If you’re a frequent reader of the articles on this blog site then you probably already know that the information I write about is based on my real world experiences and the same holds true for this blog article about the PowerShell Summit conferences.
During the past two years (since its inception), I have attended the PowerShell Summit North America and I can say without doubt that attending those conferences has definitely helped to advance my career. While anyone can pay the fee and attend, it’s the ideas that are sparked by learning from and networking with other PowerShell enthusiasts, experts, MVP’s, and team members that you take back with you to your environment and build upon that really makes attending these events worthwhile.
“A smart man makes a mistake, learns from it, and never makes that mistake again. But a wise man finds a smart man and learns from him how to avoid the mistake altogether.” – Roy H. Williams
I’ve attended more conferences and training than I can count during my 20+ year career as an IT Pro. Based on my experiences, if I could only attend one conference a year regardless of price and location, it would be the PowerShell Summit because of the expertise level of the speakers and the real world content that they present.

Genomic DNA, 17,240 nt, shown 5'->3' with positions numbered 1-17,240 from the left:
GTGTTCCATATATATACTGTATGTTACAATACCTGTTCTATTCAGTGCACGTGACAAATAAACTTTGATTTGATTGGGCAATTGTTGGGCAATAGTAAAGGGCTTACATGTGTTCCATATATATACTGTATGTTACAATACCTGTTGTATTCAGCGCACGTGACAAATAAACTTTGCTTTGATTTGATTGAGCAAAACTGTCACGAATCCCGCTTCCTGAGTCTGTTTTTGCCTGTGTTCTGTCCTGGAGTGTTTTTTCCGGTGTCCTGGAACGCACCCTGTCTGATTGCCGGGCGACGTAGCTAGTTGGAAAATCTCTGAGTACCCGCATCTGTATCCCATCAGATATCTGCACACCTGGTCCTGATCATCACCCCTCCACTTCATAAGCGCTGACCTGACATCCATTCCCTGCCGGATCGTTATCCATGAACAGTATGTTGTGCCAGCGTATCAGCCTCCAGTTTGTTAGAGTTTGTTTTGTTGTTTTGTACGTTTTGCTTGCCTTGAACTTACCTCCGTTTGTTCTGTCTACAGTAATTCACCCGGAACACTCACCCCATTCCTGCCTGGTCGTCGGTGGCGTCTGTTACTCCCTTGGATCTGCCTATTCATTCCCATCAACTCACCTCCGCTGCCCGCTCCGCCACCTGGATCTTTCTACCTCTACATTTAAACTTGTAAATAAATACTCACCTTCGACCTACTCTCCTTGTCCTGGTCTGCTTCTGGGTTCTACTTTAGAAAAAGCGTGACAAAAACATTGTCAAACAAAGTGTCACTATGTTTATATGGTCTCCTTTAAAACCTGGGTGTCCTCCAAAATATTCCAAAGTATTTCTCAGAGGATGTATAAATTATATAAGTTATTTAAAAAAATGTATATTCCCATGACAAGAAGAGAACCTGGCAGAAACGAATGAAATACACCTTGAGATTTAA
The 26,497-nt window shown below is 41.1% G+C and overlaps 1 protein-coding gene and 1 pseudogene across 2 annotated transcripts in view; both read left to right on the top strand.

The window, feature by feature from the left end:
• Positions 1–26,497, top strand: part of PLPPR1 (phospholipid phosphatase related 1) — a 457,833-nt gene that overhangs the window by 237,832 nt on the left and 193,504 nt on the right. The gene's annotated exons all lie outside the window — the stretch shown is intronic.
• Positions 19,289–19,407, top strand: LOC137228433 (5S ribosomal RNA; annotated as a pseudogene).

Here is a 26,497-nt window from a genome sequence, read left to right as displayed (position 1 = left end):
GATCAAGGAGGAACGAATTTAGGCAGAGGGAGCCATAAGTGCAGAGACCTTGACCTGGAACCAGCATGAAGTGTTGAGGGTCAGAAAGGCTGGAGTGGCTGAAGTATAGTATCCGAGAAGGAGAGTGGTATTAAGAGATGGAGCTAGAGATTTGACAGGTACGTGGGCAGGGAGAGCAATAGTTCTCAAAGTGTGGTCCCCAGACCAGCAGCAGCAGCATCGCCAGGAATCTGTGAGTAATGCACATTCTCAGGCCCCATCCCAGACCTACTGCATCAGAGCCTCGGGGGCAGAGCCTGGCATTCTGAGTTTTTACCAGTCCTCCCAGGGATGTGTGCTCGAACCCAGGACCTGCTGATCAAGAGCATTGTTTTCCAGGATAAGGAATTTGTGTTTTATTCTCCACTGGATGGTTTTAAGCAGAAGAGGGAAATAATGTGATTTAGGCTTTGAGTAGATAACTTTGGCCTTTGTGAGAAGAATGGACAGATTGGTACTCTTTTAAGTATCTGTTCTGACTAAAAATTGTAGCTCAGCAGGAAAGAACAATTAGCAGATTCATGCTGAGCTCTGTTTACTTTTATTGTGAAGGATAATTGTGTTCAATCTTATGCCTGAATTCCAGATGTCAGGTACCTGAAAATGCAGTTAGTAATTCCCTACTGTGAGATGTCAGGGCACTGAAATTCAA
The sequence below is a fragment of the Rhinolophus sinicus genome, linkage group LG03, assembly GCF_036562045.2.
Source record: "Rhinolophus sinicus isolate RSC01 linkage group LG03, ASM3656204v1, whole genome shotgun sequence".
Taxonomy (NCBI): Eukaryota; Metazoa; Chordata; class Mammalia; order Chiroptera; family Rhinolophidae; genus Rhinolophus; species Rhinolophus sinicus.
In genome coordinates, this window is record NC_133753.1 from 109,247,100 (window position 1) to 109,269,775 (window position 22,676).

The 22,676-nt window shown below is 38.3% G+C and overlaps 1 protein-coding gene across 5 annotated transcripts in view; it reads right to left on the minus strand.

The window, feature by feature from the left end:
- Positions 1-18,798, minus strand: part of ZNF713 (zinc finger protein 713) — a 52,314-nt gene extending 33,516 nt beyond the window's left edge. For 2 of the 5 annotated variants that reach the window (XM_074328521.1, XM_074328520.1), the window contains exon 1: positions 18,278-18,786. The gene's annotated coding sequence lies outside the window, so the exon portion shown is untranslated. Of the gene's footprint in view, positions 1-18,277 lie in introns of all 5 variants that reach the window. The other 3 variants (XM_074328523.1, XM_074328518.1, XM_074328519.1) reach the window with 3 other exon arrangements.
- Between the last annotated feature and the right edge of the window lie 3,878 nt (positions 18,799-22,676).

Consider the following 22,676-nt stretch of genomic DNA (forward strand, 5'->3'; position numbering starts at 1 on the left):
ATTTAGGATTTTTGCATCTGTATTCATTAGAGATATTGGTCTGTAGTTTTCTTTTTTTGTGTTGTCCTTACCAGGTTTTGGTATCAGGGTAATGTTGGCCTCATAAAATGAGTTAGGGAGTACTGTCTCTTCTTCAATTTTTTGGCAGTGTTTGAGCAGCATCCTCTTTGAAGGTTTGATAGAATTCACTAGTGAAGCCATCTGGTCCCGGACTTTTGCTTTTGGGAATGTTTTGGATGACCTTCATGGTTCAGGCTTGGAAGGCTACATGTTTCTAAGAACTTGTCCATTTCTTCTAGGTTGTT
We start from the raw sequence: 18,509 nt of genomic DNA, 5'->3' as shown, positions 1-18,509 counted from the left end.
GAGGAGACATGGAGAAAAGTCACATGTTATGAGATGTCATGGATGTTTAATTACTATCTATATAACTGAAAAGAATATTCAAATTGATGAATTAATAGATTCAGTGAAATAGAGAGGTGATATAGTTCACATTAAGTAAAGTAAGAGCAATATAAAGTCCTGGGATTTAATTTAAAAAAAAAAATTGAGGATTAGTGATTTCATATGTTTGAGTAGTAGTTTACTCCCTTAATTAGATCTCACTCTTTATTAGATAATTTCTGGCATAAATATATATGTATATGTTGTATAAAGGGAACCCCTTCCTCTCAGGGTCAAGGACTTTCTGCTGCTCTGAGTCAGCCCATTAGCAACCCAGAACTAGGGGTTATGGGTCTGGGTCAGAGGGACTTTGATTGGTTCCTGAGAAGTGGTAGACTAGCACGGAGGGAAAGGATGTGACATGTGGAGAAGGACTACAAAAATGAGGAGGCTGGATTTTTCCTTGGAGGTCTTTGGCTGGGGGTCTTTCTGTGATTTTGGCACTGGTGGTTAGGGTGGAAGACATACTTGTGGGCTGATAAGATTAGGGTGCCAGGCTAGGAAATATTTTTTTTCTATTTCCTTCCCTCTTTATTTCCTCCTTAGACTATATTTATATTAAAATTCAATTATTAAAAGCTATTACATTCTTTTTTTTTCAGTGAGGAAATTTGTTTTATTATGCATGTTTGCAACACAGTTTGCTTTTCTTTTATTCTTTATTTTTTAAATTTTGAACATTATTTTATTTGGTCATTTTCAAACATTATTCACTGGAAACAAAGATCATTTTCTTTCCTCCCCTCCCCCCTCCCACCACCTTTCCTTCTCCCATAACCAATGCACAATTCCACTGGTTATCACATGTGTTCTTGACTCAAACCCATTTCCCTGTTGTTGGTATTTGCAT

The PowerShell Summit conferences are also very cost effective from a return on investment standpoint because PowerShell.org who hosts these conferences isn’t trying to make a profit, they’re only trying to cover expenses. I have generally found that the cost for everything including the conference ticket, hotel, and travel is less than the cost for the ticket alone to attend some of the larger conferences that I’ve attended in the past.
There have been many people who live outside of North America that have attended the PowerShell Summit North America during the past two years. During that time, I’ve also seen an overwhelming amount of requests and comments about wanting a similar type of event in Europe. For all of you who asked for it, 2014 is your lucky year but don’t miss the boat because you have less than 60 days left to register for the PowerShell Summit Europe 2014. The conference itself is being held in Amsterdam September 29th through October 1st 2014.
What does “Don’t miss the boat” mean? It means “to miss out or not take advantage of something that would lead to success”.
If you work in a Microsoft shop, then I’m sure you’re aware that they’re heavily investing in PowerShell and if you don’t take the time to learn it or learn it better, someone else will.